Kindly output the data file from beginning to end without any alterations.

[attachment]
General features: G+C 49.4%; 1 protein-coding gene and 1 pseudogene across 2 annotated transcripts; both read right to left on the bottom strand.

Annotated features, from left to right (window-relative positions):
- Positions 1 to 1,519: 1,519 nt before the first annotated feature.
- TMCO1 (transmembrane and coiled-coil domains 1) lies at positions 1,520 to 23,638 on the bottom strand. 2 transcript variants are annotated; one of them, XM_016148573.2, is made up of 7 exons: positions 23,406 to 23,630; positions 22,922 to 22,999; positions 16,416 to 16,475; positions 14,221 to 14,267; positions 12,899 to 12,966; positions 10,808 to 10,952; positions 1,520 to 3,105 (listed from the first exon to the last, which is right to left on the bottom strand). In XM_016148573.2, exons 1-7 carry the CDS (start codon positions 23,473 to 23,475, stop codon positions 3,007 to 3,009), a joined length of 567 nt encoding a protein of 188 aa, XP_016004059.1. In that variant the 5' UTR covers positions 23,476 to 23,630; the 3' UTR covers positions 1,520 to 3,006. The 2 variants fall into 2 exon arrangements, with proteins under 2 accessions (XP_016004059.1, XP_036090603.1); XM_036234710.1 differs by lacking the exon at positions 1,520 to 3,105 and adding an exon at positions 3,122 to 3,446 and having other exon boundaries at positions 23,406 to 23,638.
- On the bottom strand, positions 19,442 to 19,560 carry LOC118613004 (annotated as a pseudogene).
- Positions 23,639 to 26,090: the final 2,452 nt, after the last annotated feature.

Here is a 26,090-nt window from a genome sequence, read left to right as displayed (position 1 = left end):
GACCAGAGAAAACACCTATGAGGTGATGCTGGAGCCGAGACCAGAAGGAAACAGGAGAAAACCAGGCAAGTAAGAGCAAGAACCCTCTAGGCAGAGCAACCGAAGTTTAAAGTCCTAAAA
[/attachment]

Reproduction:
General features: G+C 49.4%; 1 protein-coding gene and 1 pseudogene across 2 annotated transcripts; both read right to left on the bottom strand.

Annotated features, from left to right (window-relative positions):
- Positions 1 to 1,519: 1,519 nt before the first annotated feature.
- TMCO1 (transmembrane and coiled-coil domains 1) lies at positions 1,520 to 23,638 on the bottom strand. 2 transcript variants are annotated; one of them, XM_016148573.2, is made up of 7 exons: positions 23,406 to 23,630; positions 22,922 to 22,999; positions 16,416 to 16,475; positions 14,221 to 14,267; positions 12,899 to 12,966; positions 10,808 to 10,952; positions 1,520 to 3,105 (listed from the first exon to the last, which is right to left on the bottom strand). In XM_016148573.2, exons 1-7 carry the CDS (start codon positions 23,473 to 23,475, stop codon positions 3,007 to 3,009), a joined length of 567 nt encoding a protein of 188 aa, XP_016004059.1. In that variant the 5' UTR covers positions 23,476 to 23,630; the 3' UTR covers positions 1,520 to 3,006. The 2 variants fall into 2 exon arrangements, with proteins under 2 accessions (XP_016004059.1, XP_036090603.1); XM_036234710.1 differs by lacking the exon at positions 1,520 to 3,105 and adding an exon at positions 3,122 to 3,446 and having other exon boundaries at positions 23,406 to 23,638.
- On the bottom strand, positions 19,442 to 19,560 carry LOC118613004 (annotated as a pseudogene).
- Positions 23,639 to 26,090: the final 2,452 nt, after the last annotated feature.

Here is a 26,090-nt window from a genome sequence, read left to right as displayed (position 1 = left end):
GACCAGAGAAAACACCTATGAGGTGATGCTGGAGCCGAGACCAGAAGGAAACAGGAGAAAACCAGGCAAGTAAGAGCAAGAACCCTCTAGGCAGAGCAACCGAAGTTTAAAGTCCTAAAA